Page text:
Sunday, August 06, 2000

Teachers will stay on the job


Talawanda, Edgewood contract talks stalled

By Sue Kiesewetter
Enquirer Contributor

        Teachers in the Talawanda and Edgewood schools will return to the classrooms this month with no master contract after negotiations broke down in both districts over money issues.

        They will work under the terms of their expired contracts until both sides have presented their cases to a fact finder. The fact-finding hearing is Aug. 29 for Talawanda and Aug. 31 for Edgewood.

        Mediation has been attempted but failed in both districts, said Diana Herbe, a labor relations consultant for the Ohio Education Association, who is assisting the Talawanda Education Association and the Edgewood Teachers Association.

        “Anything we can offer is contingent on November,” said William Vollmer, president of the Talawanda Board of Education. “We're not willing to give raises right after cuts.”

        Talawanda has also reached an impasse with its support staff, Ms. Herbe said. A mediation hearing is slated for early September.

        Voters in the Talawanda Schools have rejected levies on the ballot twice in the past 10 months, including one that provided money to increase teacher salaries. Following those rejections, the board approved a 15-point plan that reduces district spending by almost $600,000.

        “We truly understand their position and agree they're underpaid,” said Talawanda Treasurer James Rowan. “Right now our inability to pass a levy forces us to make decisions that aren't in the best interest of kids.”

        A 6.5 mill levy that would raise $2.86 million annually has been put on the Nov. 7 ballot. If approved, it would allow the district to restore most cuts, raise teacher salaries and keep the district solvent for the next three to four years, Mr. Rowan said. Currently, the base pay for a Talawanda teacher with a bachelor's degree and no experience is $23,692, the lowest in Butler County.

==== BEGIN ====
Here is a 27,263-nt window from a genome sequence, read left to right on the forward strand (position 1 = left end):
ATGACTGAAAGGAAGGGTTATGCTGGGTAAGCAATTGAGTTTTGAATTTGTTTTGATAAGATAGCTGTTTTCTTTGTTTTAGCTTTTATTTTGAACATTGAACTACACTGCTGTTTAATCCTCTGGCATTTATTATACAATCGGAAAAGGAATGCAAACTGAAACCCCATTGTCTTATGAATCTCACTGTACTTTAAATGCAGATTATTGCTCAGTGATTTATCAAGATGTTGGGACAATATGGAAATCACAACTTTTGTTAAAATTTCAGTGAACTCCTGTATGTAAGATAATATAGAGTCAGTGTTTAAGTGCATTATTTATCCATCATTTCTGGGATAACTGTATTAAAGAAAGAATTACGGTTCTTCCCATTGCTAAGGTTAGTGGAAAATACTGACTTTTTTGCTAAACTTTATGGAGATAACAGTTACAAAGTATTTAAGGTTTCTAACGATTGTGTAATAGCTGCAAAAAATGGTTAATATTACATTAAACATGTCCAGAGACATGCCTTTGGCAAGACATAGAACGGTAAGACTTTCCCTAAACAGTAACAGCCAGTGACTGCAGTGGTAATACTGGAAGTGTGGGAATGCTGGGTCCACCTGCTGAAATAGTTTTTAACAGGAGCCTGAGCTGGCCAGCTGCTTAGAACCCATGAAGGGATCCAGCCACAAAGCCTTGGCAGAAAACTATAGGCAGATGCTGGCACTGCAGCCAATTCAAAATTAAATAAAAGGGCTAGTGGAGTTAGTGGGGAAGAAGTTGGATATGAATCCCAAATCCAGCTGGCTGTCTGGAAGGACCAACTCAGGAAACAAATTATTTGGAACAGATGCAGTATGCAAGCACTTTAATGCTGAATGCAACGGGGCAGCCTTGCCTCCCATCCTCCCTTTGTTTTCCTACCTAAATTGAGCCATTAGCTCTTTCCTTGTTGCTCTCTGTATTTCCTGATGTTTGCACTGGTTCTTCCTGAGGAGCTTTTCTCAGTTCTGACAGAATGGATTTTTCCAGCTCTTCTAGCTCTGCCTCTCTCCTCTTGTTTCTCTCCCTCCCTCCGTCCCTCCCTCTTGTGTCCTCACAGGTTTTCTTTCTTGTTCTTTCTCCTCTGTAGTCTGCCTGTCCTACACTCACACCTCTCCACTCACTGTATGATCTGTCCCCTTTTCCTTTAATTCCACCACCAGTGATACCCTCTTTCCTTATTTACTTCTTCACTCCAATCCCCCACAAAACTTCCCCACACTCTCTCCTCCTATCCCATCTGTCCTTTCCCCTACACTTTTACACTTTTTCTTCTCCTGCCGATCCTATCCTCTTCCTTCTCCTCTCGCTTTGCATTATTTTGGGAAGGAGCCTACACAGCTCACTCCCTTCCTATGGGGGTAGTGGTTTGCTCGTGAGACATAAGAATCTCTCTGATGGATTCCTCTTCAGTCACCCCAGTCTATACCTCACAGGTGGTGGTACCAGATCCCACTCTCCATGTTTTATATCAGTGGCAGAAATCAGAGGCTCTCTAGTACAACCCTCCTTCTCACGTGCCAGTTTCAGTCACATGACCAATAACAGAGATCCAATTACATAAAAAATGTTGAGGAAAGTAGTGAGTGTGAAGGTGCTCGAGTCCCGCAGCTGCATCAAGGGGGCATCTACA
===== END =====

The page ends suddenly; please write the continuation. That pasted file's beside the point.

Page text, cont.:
“The district is at a crossroads. They are losing veteran teachers to other districts,” Ms. Herbe said. “It's causing a lot of bad morale.”

        In the Edgewood Schools, the association this week filed an unfair labor practice against the board, claiming its negotiators practiced regressive bargaining after removing an earlier proposal from the table that was more favorable to teachers. The two sides disagree over the impact certain factors — such as experience or advanced degrees — should have on the salary schedule.

        “Edgewood is in a position that local funding needs to be replenished,” Ms. Herbe said. “There has long been a belief, a promise that has come from the administration ... that they would like to get teachers' salaries close to the top of the county. We made strides but last year slipped. The top end of the salary lagged.”

        Edgewood officials confirmed they are going to fact finding but declined to comment further, citing a clause in the contract that prohibits them from discussing negotiations with the media.

       



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